The rates of biochemical reactions can be extremely sensitive to temperature. A temperature induced change in activity can easily result in doubling or even tripling of some enzymatic reactions for a temperature difference of only 10°C. Since the experiments used to parameterize the model were done at different temperatures, the rates were adjusted according to a standard Q_{10} value of 2.25 or based specifically on the enzyme's activation energy and the Arrhenius rate law. The Arrhenius rate law temperature correction is only truly valid for reactions whose substrates are in rapid equilibrium with their respective substrate-enzyme complexes, and the catalysis step is rate limiting
It is especially important to use the appropriate initial conditions by either including them in the fitting procedure as variables or conditioning the model by simulation to set common initial operating conditions. We chose the latter and standardized the initial conditions by simulating the model for sufficiently long times with the experimental conditions outlined in each paper. For example, the Bose data set was derived from de-energized, equilibrated mitochondria, the LaNoue data set was derived from de-energized, non-equilibrated mitochondria, the Wan data set was derived from energized, equilibrated mitochondria, the Kowaltowski data set was derived from de-energized, non-equilibrated mitochondria and the Devin data set was derived from energized, equilibrated mitochondria. Once the model was simulated to its fully oxidized state, appropriate modifications to state variables were performed to mimic the experimental conditions as described in each paper used for parameter estimation.
Each experiment used different mitochondrial loads; therefore, for each data set, the buffer water volume relative to the mitochondrial protein content was varied. This is important because the higher the mitochondrial load, the higher the absolute rate of consumption for carbon substrates and oxygen making time series data essential for parameterization purposes. The Bose data set experiments were performed at a mitochondrial load of 1 nmolCyta/mL, or approximately 1 mg mitochondria/mL
Before simulating the experimental conditions (T = 37°C) in the Bose data set, the model had to be initialized to recreate the Pi-depleted state of the mitochondria. This was done by simulating the model to its fully oxidative state in the presence of ATP followed by a quick Pi-depletion step. Unfortunately, the exact details concerning the Pi-depletion protocol could not be found. For parameter estimation, the basic buffer composition consisted of 125 mM KCl, 15 mM NaCl, 20 mM K-Hepes, 1 mM KEGTA, 1 mM K_{2}EDTA, 5 mM MgCl, 4 µM TPP^{+} at pH 7.1. The authors stated that the free [Ca^{2+}] was generally held between 500 and 600 nM using CaCl_{2}. For simulation purposes, the free [Ca^{2+}] was fixed at 550 nM. To initiate respiration, 5 mM glutamate/malate was added to the buffer preceding the Pi-titrations for the simulations. For state 3 respiration, 1.3 mM ADP was added to the medium after the glutamate/malate and Pi additions. For each Pi-titration, the free [K^{+}], [Na^{+}] and [Mg^{2+}] were calculated based on the dissociation constants defined in the Supplemental Material (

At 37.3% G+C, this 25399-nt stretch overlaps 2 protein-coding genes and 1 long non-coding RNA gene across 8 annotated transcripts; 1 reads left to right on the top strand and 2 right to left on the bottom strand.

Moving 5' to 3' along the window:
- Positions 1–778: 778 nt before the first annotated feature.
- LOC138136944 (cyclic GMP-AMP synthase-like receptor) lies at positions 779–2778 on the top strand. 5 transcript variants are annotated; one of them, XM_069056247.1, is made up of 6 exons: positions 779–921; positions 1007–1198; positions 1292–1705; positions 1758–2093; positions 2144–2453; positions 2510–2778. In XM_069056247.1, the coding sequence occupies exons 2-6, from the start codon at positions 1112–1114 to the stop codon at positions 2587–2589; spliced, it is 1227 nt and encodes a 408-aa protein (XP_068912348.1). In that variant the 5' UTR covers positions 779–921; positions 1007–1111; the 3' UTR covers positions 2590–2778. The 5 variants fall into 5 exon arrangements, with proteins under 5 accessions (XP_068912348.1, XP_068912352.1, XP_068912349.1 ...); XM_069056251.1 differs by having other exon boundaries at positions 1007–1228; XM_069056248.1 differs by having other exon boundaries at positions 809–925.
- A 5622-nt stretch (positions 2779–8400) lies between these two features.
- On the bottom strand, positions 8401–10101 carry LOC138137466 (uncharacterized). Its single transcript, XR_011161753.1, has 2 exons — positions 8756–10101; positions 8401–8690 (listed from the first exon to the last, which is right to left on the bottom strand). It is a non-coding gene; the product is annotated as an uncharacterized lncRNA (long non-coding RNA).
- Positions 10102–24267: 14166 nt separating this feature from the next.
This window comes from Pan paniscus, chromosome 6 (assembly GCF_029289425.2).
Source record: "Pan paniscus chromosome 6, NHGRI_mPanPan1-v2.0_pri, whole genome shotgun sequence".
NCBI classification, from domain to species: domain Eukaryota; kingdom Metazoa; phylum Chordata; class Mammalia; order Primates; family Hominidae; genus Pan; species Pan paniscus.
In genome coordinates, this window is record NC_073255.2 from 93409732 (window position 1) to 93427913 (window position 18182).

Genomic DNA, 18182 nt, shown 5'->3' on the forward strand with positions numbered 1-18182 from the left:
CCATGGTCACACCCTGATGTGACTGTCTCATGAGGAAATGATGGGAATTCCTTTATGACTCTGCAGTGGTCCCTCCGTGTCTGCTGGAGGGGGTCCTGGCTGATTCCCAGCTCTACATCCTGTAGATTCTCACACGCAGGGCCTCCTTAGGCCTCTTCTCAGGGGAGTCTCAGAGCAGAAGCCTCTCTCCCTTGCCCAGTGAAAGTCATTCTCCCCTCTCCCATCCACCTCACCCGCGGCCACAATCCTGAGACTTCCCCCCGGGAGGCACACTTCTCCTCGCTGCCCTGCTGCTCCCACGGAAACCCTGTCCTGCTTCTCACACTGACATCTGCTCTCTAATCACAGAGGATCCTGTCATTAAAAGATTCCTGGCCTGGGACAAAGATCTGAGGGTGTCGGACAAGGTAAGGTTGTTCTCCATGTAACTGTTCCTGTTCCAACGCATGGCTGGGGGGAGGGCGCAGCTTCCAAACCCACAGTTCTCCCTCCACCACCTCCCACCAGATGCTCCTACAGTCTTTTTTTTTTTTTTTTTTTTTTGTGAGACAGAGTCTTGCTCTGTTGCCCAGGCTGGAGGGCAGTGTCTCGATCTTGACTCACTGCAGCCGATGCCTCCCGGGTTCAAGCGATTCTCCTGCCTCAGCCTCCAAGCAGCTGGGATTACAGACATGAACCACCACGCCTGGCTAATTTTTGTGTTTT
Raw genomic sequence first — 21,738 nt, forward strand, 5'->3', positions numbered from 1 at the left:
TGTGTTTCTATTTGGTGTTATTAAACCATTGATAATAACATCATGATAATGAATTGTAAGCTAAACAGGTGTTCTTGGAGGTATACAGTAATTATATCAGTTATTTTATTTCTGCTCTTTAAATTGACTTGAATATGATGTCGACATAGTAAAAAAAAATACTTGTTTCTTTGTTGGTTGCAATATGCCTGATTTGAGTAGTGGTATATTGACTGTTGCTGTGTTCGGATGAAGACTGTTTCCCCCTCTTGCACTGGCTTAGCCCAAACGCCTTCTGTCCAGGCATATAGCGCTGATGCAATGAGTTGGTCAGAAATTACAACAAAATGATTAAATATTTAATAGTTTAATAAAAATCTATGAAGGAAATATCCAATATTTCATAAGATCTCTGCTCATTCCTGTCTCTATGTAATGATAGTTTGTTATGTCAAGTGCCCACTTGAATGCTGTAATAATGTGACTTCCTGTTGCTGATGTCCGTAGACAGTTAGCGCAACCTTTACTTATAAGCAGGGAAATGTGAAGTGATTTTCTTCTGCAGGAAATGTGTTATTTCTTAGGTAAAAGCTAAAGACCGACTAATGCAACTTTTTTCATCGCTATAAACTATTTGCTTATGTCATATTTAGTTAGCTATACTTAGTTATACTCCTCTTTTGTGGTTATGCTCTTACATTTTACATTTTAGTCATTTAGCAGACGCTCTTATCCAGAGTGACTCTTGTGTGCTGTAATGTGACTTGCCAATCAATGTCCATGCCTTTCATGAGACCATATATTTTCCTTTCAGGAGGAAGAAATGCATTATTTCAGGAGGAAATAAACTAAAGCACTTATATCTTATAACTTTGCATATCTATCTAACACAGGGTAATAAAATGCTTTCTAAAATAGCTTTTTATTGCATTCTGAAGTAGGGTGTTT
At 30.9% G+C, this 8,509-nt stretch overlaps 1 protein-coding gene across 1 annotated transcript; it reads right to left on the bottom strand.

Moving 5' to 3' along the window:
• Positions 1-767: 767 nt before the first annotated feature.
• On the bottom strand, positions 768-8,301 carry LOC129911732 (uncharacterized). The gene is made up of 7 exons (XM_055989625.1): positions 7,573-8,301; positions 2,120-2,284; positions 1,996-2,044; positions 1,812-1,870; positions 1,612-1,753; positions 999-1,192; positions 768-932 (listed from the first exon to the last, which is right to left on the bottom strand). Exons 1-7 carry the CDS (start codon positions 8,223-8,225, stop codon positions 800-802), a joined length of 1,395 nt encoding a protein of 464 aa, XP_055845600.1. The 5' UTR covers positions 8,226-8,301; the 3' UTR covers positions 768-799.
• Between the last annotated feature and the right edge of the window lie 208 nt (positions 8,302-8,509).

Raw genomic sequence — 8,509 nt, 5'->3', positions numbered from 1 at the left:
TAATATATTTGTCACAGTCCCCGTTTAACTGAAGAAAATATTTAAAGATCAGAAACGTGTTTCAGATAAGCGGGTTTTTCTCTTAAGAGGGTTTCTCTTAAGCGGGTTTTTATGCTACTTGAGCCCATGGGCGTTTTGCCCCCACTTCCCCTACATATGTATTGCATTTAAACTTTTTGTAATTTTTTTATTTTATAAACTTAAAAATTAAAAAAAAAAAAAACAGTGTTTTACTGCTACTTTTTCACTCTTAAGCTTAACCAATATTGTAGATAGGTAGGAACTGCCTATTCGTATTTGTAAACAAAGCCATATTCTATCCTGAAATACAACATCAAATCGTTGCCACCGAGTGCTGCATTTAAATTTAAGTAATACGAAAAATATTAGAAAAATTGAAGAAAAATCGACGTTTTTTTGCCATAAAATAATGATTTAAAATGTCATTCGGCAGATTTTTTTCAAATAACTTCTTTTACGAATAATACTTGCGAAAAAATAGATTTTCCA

For the LaNoue data set simulations (T = 28°C), the model was first initialized to achieve the fully oxidized state. The basic buffer composition used for respiratory state initiation consisted of 150 mM KCl, 20 mM Tris-Cl, 20 mM KPi, 5 mM MgCl_{2} and 30 mM glucose at pH 7.2. The mitochondria were preincubated in the basic buffer composition for 30 seconds before addition of substrates. For state 2, either 2 mM pyruvate and 5 mM malate or 1 mM pyruvate was added to the basic buffer composition, and the model was simulated for the specified experimental time. (Note that in the original reference, LaNoue et al. define state 4 as state 2 is defined in this manuscript. They used the previous state nomenclature defined by Chance and Williams
The Wan Data set simulations (T = 28°C) also required model initializations from a fully oxidized state. The buffer composition consisted of 130 mM KCl, 20 mM HEPES, 5 mM MgCl_{2}, 5 mM ATP, 5 mM KH_{2}PO_{4}, 5 mM NaCl and 1 mM EGTA at pH 7.0. For the Na^{+}- and Mg^{2+}-titrations, the free [K^{+}], [Na^{+}] and [Mg^{2+}] were recalculated at each data point based on the dissociation constants defined in the Supplemental Material (
The Kowaltowski data set simulations (T = 28°C) were simulated from a fully oxidative and pre-osmotic equilibration state. The basic buffer composition used for respiratory state initiation consisted of 135 mM KCl, 5 mM succinate, 2.5 mM Pi, 100 µM EGTA, 0.5 mM MgCl_{2} at pH 7.2. They applied various bioenergetic pharmaceutical interventions and measured the matrix swelling dynamics. To block the F_{1}F_{O} ATP synthase, 0.5 µg/ml oligomycin was used. To simulate this condition, the parameter defining the enzyme activity,
For the Devin data set simulations (T = 26°C), the model was first initialized to achieve the fully oxidized state. The basic buffer composition used for respiratory state initiation consisted of 5 µM TPMP^{+}, 5 µM DMO, 5 µM manitol, 20 mM Tris-HCl, 1 mM EGTA, 6 mM Tris-glutamate, 6 mM Tris-malate, 5 mM Tris-Pi at pH 7.2 with varying amounts of KCl used to adjust the osmolarity. The buffer [K^{+}] was approximated by setting it equal to half the reported osmolarity. Since no divalent cation was present in the medium, the adenylate kinase reaction was turned off. The model was simulated under state 2 conditions until steady state was reached (a simulated time of 5 minutes) under the varying osmotic conditions. Then, at each osmotic condition, 1 mM of ADP was added to the buffer and the model was simulated to a pseudo-steady state reproducing the reported 10 minute experiments.
The supplemental material consists of three parts. Part S1 lists the state variables comprising the model, updated Gibbs free energy of formation values, additional and revised dissociation constants, temperature correction method, and general model parameters. Part S2 introduces of the set of 60 non-linear ODEs, five algebraic conservation expressions (for ATP, GTP, NADH, UQH_{2} and c^{2+}), five matrix cation ODEs (for H^{+}, K^{+}, Na^{+}, Mg^{2+} and Ca^{2+}) and the algebraic expressions for computing matrix and intermembrane space (IMS) water volumes and matrix Cl^{−} is presented. Part S3 discusses the model rate equation derivations and provides all the associated parameter definitions and values.
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We thank the reviewers for their comments that helped clarify and direct the revision of this model. We would like to thank Robert Balaban for his insightful communications regarding the model development. We would also like to thank Jim Jones for computer assistance with the cluster and Athurva Gore for preliminary work on the model presented in this manuscript.